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Jupiterimages/Thinkstock(NEW YORK) — The Trump administration’s pursuit of unauthorized immigrants may have hit a wall in New York City.

City Police Commissioner James O’Neill told officers in an internal memo that the department would not enforce administrative warrants issued by federal immigration agents.

"It is critical that everyone who comes into contact with the NYPD, regardless of their immigration status, be able to identify themselves or seek assistance without hesitation, anxiety or fear," O’Neill wrote in the memo obtained by ABC News.

"The NYPD does not conduct civil immigration enforcement," the memo to rank-and-file officers said. "Specifically, this department does not enforce administrative warrants issued by Immigration and Custom Enforcement agents or federal immigration judges solely in connection with civil immigration violations.”

O’Neill’s memo doesn’t represent any change in NYPD policy. But in light of a federal plan for more aggressive immigration enforcement, New York City’s police commissioner wanted to clarify his department’s policy, both to alleviate any concerns in the city’s immigrant communities and to remind police officers, sources told ABC News.

Still, the NYPD policy may put the nation’s largest police force at odds with the federal Department of Homeland Security, which this week outlined a more aggressive approach to enforcing the nation’s immigration laws.

One of two Homeland Security memos issued this week loops other levels of law enforcement into federal immigration efforts, citing a portion of the U.S. Immigration and Nationality Act that "authorizes state or local law enforcement personnel to perform all law enforcement functions ... including the authority to investigate, identify, apprehend, arrest, detain, transport and conduct searches of an alien for the purposes of enforcing the immigration laws."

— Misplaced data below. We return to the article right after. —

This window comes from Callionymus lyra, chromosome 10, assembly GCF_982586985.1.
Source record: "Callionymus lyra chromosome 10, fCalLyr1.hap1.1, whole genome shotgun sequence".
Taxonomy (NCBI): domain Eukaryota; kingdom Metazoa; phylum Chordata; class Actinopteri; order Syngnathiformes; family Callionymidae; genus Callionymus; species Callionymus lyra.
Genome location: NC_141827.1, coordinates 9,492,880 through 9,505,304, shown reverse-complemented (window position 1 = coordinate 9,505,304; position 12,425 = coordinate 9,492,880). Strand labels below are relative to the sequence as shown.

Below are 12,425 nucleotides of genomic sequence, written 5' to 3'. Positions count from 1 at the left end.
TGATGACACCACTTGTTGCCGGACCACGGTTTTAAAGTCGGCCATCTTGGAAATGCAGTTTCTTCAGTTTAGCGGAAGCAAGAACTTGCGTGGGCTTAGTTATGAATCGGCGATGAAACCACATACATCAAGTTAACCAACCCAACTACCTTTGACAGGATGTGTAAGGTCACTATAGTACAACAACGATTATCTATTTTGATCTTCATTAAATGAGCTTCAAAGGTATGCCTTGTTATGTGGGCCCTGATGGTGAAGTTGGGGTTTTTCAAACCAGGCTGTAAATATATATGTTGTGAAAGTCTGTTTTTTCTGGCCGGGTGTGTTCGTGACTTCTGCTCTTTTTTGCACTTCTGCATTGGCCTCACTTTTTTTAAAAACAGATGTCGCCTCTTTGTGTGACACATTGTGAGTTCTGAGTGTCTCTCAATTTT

O'Neill specified in the NYPD memo that while New York City officers "do not enforce administrative warrants" over civil immigration violations, they should detain people who pose danger to the public.

"For example, the NYPD does not arrest or detain individuals for immigration violations such as overstaying a lawfully-issued visa. However, the NYPD does and will continue to honor federal immigration detainers when there is a risk to public safety," it states.

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ABC News(NEW YORK) -- A winter storm may bring a swath of heavy snow and damaging winds to parts of the Great Plains and Midwest.

The storm dumped up to 78 inches of snow in the Sierra Nevada mountain range in northern California on Wednesday. The weather system moved through the Rocky Mountains Thursday, producing heavy snow in Montana, Wyoming, Utah and Colorado, according to ABC News meteorologists tracking the storm.

Winter weather alerts stretch from California to Vermont. Blizzard warnings were in effect for the Rocky Mountains Thursday, while blizzard watches were issued for the Upper Midwest region Friday.

The powerful storm is expected to sweep into the Upper Midwest region by Friday morning, bringing blizzard conditions and heavy snow from Nebraska to Wisconsin.

“As of right now, looks like the heaviest snow will be from Minneapolis and south,” said ABC News senior meteorologist Max Golembo.